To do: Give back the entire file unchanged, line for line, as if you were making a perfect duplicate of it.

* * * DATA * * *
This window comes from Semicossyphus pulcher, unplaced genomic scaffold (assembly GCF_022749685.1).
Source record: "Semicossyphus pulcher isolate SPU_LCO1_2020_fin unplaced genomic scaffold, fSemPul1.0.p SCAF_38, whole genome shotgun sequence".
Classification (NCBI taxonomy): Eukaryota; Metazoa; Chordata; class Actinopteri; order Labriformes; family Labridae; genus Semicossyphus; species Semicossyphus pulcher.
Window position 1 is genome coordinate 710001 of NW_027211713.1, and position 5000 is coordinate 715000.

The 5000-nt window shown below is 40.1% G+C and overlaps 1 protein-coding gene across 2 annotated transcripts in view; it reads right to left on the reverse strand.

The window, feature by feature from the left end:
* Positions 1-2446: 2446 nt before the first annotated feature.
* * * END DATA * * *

This window comes from Semicossyphus pulcher, unplaced genomic scaffold (assembly GCF_022749685.1).
Source record: "Semicossyphus pulcher isolate SPU_LCO1_2020_fin unplaced genomic scaffold, fSemPul1.0.p SCAF_38, whole genome shotgun sequence".
Classification (NCBI taxonomy): Eukaryota; Metazoa; Chordata; class Actinopteri; order Labriformes; family Labridae; genus Semicossyphus; species Semicossyphus pulcher.
Window position 1 is genome coordinate 710001 of NW_027211713.1, and position 5000 is coordinate 715000.

The 5000-nt window shown below is 40.1% G+C and overlaps 1 protein-coding gene across 2 annotated transcripts in view; it reads right to left on the reverse strand.

The window, feature by feature from the left end:
* Positions 1-2446: 2446 nt before the first annotated feature.